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Sunday, February 20, 2011

LGBT and the United Methodist Church


DURHAM -- In 1972, the United Methodist Church added the phrase that homosexuality was "incompatible with Christian teaching" to its Book of Discipline.

While the phrase still stands, some in the UMC have appealed to the denomination's general conference to eliminate the wording.

Earlier this month, 33 retired United Methodist bishops -- almost 40 percent of retired UMC bishops, signed a "statement of counsel to the church" asking for the removal of the book passage: "…The practice of homosexuality is incompatible with Christian teaching. Therefore self-avowed practicing homosexuals are not to be certified as candidates, ordained as ministers, or appointed to serve in The United Methodist Church."

Among those retired bishops calling for change are the Rev. Kenneth Carder and the Rev. C.P. Minnick. Carder is the Ruth W. and A. Morris Williams Professor of the Practice of Christian Ministry at Duke Divinity School, and Minnick served as bishop-in-residence at Duke Divinity School from 1996 to 2006.

On Friday, a documentary called "Incompatible with Christian Teaching" was shown at Duke Divinity. The screening was sponsored by Sacred Worth and the Center for Lesbian, Gay, Bisexual, & Transgender Life at Duke. It will be shown again at 5 p.m. Sunday at Calvary United Methodist Church in Durham.

Filmmaker Anne P. Brown interviewed several clergy and LGBT allies who have been impacted by the current UMC policy and been punished by the church. The denomination also does not allow clergy to celebrate same gender marriages.

Some of those featured in the film include Rev. Gregory Dell, a graduate of Duke Divinity School, who performed a ceremony for a gay couple. He was convicted by the UMC for disobedience and suspended for a year.

Also featured is Rev. Beth Stroud of Texas, who had been a UMC pastor for seven years when she came out as a lesbian and had her ministerial credentials removed.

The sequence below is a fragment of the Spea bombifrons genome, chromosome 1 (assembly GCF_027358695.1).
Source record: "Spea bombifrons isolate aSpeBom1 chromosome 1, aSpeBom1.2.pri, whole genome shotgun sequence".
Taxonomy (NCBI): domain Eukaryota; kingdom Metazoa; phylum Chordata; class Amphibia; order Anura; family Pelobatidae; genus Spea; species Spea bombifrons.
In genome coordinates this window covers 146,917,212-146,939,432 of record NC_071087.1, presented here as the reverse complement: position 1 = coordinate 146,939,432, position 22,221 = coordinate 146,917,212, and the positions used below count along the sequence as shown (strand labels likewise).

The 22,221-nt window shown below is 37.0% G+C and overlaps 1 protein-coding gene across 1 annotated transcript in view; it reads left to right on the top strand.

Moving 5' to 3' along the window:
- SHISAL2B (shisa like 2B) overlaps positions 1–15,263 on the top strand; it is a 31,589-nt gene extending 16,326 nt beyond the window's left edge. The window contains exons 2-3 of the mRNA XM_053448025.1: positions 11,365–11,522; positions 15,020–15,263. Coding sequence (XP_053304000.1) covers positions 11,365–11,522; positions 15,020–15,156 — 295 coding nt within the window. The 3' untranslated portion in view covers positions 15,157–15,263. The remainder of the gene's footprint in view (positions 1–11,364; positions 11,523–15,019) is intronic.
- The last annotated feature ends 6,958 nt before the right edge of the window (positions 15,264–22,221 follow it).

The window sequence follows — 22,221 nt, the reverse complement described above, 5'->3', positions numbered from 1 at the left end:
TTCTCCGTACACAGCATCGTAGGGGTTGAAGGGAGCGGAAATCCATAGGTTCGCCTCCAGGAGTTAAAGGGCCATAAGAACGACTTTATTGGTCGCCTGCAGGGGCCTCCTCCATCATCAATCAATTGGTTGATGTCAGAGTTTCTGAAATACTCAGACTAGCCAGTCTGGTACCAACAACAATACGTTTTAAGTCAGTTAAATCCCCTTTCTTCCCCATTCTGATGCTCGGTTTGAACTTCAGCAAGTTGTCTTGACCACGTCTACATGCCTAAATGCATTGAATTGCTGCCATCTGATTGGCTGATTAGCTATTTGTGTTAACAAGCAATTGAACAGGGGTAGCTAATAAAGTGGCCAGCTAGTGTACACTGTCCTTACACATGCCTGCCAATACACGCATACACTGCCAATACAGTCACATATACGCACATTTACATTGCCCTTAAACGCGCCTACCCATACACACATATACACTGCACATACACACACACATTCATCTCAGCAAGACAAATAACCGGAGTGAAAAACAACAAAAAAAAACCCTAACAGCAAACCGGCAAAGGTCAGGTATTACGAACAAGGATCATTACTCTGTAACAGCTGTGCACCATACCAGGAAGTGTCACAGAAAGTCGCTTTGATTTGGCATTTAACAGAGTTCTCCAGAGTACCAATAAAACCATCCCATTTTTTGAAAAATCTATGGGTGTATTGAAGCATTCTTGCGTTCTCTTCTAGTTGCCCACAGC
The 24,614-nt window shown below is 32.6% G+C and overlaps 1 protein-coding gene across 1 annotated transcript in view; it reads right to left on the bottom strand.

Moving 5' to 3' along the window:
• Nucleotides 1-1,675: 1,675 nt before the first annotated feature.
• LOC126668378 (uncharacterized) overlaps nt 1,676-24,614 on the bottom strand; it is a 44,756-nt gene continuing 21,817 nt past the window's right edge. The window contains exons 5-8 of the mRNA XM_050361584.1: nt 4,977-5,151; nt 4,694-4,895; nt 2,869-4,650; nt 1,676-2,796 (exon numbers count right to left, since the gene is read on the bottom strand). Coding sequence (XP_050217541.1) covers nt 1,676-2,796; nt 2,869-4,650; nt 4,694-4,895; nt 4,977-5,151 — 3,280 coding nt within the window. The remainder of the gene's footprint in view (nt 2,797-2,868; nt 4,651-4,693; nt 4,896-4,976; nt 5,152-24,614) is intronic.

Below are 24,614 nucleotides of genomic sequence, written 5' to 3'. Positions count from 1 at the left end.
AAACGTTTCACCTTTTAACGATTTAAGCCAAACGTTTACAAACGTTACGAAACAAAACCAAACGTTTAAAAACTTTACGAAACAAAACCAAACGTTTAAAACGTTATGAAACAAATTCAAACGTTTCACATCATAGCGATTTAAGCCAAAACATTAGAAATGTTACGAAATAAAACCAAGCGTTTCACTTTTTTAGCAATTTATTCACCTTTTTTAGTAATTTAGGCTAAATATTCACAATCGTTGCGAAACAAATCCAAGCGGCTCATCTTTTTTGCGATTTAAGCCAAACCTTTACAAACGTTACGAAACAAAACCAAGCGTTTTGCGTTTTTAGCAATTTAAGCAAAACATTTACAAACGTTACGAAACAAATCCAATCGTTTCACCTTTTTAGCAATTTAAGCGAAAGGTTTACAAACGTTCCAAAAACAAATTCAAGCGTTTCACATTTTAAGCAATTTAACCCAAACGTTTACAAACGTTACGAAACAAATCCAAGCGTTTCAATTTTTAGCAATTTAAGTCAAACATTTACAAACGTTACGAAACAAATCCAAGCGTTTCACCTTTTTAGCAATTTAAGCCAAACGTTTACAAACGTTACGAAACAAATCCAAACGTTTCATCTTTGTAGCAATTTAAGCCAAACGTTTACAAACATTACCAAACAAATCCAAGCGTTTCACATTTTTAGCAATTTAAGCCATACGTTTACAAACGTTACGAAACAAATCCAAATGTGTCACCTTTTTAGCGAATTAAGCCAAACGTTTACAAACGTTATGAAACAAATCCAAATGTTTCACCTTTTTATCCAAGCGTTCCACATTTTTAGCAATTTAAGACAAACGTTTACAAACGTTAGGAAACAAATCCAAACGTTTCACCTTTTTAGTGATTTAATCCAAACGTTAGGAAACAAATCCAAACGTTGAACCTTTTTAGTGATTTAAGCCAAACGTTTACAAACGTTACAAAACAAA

"For me, it was an experience of seeing a risky act someone needed to take," she says in the film, and that for some reason God wanted her there in the struggle. While she felt strength even when the denomination decided to defrock her, it was harder later on when she faced an uncertain future.

Dell said he thinks the UMC is guilty of murder because of the people who have committed suicide because of church policy. It is complicity in the church blasphemy that people are trash, he says in "Incompatible with Christian Teaching."

Filmmaker Brown answered questions after the Duke screening and will again Sunday at Calvary UMC. The audience of mostly Divinity students asked her about the filmmaking process and any backlash she has received.

Brown said she didn't include the opposing side of the issue in her documentary because 27 pastors turned her down for interviews, including one who backed out at the last minute and urged 700 others in the Baltimore district not to cooperate as well. So most of those interviewed were from Northern Virginia. She made the film in 2008.

Plus, she wanted to show the side of those who love Jesus Christ and are gay. The film shows several examples of Reconciling UMC churches -- those who fully include and welcome LGBT members.

Brown said that because she is straight, and straight members of the United Methodist Church have kept the "incompatible" wording in the Book of Discipline, she feels obligated to change it.

She said she takes a lot of pride in being United Methodist, and would rather fight to change the law than just walk away from the denomination.

"It's learning on both sides and trust on both sides. Whenever you're dealing with that, it's slow and steady," Brown said.

The next meeting of the UMC General Conference, the governing body of the denomination, is in 2012.

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